How To Breed Orchids. The 3 Best Ways - Krostrade

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How To Breed Orchids. The 3 Best Ways

You can learn how to breed orchids by division, back bulbs, and offshoots. Knowing how to produce flowers such as orchids is one of the best skills a gardener can have. After all, this is a sure way to have genetically similar plants and have a garden that is the neighborhood’s envy or a standout among the competition. 

Much like rooting or starting plants, you can take advantage of the benefits of a greenhouse when breeding orchids. You want to use healthy orchids for breeding and ensure the survival of the new plants, which is easier to achieve in their ideal environment. Orchids are quite picky in their location, so something that’s easy to modify like a greenhouse works to your advantage.

How To Breed Orchids. The 3 Best Ways

How To Breed Orchids To Guarantee Success

 

Division

For mature orchids that have overgrown their container, you can divide them for breeding. You can divide the new growth or lead into groups of three or more pseudobulbs, while the other group without the new development will be your back bulbs. This article will discuss the latter in more detail later on, but their main difference is the division is a group of pseudobulbs with an active lead, and you don’t need to force the eyes to break dormancy.  

To divide an orchid, you can cut through the rhizomes, and it can produce one division and two back bulbs. The ideal time to do this is after flowering before repotting the orchid. Create a notch that cuts through the rhizome in a V-shape to reach more than half of it. 

 

Back bulbs

Back bulbs are more common to use for the propagation of orchids. After all, they can have an active growth starting already. Therefore, you can immediately repot them, similar to divisions. 

However, it’s important to emphasize that this is only possible if the back bulbs have an active eye around three inches for repotting. Use this part for breeding but ensure that it is above the growing media. Place the container in an undisturbed greenhouse area and maintain moisture on the leaves and bulbs. 

You can also use pots with moss in a humid, warm, and moist location to encourage development. The dormant eyes should break after some weeks, but some can take as long as two years before becoming active. A promising sign to know if the bulbs are worth waiting for is if both bulbs and leaves are green. 

If any of the bulbs develop rot, remove them.

 

Offshoots

Another way to breed orchids is by their offshoots, and it’s perhaps the easiest way to propagate them. Offshoots or keikis are the baby orchids of the mother plant, and you can breed types like Dendrobiums this way. You’ll find the offshoots along the stem and use them for immediate breeding of orchids.

Let the offshoots mature for a while before cutting them off from the parent plant. The greenhouse is useful for ensuring that the parent plant is healthy by providing the optimal orchid environment. Afterward, treat the keiki similar to how you’ll root a back bulb.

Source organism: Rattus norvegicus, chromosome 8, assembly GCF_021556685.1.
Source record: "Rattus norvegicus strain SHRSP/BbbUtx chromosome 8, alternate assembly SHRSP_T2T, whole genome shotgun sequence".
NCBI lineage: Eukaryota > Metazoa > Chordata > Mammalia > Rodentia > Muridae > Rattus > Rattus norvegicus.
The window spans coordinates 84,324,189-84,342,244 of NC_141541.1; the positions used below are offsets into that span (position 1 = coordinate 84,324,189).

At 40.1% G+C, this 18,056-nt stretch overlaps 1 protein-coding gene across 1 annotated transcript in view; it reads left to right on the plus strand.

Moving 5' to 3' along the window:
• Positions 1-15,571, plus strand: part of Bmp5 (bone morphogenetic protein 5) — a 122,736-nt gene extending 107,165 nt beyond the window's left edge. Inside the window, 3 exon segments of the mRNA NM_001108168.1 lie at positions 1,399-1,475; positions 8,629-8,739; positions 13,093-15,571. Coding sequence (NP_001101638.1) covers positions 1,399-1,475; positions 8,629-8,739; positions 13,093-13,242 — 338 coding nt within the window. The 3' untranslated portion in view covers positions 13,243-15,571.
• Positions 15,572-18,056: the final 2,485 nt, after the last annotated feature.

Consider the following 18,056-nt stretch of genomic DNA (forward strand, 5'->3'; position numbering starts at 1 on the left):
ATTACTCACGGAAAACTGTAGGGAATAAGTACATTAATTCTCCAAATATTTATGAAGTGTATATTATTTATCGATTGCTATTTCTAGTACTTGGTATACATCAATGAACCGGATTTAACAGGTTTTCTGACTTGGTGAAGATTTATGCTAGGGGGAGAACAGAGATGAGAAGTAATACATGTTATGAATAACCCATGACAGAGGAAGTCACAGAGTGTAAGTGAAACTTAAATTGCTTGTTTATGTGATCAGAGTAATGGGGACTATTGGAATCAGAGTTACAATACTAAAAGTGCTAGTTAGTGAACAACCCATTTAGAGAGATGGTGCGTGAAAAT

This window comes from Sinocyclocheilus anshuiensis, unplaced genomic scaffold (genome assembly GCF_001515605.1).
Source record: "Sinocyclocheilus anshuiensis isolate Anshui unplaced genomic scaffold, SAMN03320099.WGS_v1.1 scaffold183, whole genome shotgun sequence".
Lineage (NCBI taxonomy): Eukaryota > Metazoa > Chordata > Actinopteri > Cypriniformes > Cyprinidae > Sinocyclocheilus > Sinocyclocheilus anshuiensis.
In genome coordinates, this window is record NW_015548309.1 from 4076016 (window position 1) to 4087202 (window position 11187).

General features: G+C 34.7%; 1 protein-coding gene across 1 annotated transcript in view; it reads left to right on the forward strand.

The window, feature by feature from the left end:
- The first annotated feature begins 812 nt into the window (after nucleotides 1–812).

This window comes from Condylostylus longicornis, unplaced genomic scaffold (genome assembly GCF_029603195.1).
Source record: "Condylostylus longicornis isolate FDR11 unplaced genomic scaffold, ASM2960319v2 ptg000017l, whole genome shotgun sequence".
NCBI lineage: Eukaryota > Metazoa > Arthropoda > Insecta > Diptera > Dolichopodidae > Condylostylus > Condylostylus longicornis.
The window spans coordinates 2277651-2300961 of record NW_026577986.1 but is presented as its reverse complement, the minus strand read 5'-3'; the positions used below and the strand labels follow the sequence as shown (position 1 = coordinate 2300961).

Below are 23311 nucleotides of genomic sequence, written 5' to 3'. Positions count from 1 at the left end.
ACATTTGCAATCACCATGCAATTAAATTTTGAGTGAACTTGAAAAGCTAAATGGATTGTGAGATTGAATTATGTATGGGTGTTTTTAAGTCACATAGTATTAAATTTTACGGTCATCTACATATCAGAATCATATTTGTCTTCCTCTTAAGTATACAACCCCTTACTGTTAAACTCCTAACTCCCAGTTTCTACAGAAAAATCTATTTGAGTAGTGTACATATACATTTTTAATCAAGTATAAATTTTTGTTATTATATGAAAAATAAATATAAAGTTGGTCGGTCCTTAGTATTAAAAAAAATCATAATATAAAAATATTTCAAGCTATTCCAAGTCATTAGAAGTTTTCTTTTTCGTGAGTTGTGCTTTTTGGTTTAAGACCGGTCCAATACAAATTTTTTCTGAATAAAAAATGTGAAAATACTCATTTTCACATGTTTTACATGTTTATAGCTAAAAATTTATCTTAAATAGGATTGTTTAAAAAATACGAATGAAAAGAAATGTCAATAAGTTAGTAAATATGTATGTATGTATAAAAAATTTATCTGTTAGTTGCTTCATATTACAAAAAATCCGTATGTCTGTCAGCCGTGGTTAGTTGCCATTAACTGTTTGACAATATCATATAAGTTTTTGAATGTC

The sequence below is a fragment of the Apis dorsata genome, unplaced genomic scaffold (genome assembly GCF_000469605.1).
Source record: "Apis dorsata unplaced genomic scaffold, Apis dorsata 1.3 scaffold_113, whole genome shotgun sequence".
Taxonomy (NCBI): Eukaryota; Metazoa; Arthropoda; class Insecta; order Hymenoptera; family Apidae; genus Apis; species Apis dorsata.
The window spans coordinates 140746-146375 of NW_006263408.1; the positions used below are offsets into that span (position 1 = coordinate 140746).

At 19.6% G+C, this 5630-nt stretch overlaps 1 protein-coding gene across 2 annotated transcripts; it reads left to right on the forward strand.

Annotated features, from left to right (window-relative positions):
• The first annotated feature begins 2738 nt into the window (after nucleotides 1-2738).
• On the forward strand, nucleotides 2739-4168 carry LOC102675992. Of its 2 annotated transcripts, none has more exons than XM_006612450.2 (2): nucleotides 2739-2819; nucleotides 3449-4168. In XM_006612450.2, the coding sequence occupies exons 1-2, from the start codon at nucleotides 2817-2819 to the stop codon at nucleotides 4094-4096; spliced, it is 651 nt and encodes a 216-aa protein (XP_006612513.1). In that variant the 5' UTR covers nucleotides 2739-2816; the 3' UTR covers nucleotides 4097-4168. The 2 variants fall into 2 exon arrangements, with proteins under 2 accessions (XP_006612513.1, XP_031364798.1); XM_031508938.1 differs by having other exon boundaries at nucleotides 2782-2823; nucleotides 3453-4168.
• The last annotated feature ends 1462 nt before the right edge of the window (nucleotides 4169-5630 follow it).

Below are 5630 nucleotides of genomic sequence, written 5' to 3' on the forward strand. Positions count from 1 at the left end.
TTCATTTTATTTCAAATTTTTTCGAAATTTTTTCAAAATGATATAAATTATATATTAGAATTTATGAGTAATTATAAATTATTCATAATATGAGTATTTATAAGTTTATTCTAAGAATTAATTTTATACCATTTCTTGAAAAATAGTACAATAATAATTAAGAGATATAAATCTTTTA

Requirements For Breeding Orchids

Once you understand the three propagation methods, the next step is learning about the other orchid requirements to guarantee breeding success. As mentioned earlier, the environment produced by a greenhouse is optimal for the orchids and convenient for the gardener to maintain. What’s left is ensuring that the pot you’re using supports the orchids’ temperamental root system. 

 

Pot and media

It should help with air circulation and the absorption of excess water to keep pathogens at bay. Afterward, prepare and use a particular medium for the pseudobulbs. Your local supply shop should have a mix meant for orchids, or you can use a growing media using perlite, moss, and bark. 

 

Temperature and humidity

As for the temperature and humidity, growing orchids indoors would be easier for maintenance. There are many varieties of orchids that differ in their growing zone, but generally, the temperature at night should be 15 degrees cooler than the day, and the humidity at 50 to 70%. This condition should help your orchids bloom later on. 

 

Feeding and watering

Lastly, you can check the right time to water by inserting a finger in the media. Like with other plants, a dry finger signals that the orchids need watering. And as for the feeding, you can fertilize once or twice a week as the orchids are just starting indoors. 

 

Conclusion

There are many advantages of using a parent plant to produce a genetically similar orchid. Therefore, learning how to breed orchids using division, back bulbs, and offshoots is a skill you shouldn’t miss out on. You can also ensure healthy parents and young plants by growing them in a greenhouse. 

Breeding your own orchids can be as easy as using keikis or offshoots growing in the parent stem. However, you can also use divisions and back bulbs. The latter requires the eyes to break dormancy first compared to divisions that are ready for planting due to their active lead.

Orchids may be intimidating to grow and breed, but understanding the methods and requirements will help you succeed. Who knows? Maybe the next time you’re here, you’ll be learning about cross-breeding orchids instead. 

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How to Start an Avocado Farm: 4 Things to Remember

How to Start an Avocado Farm: 4 Things to Remember

Are you interested to learn how to start an avocado farm? Embarking on this journey requires time, effort, and commitment. Plus, you need to consider a number of factors including soil preparation, as well as weather conditions.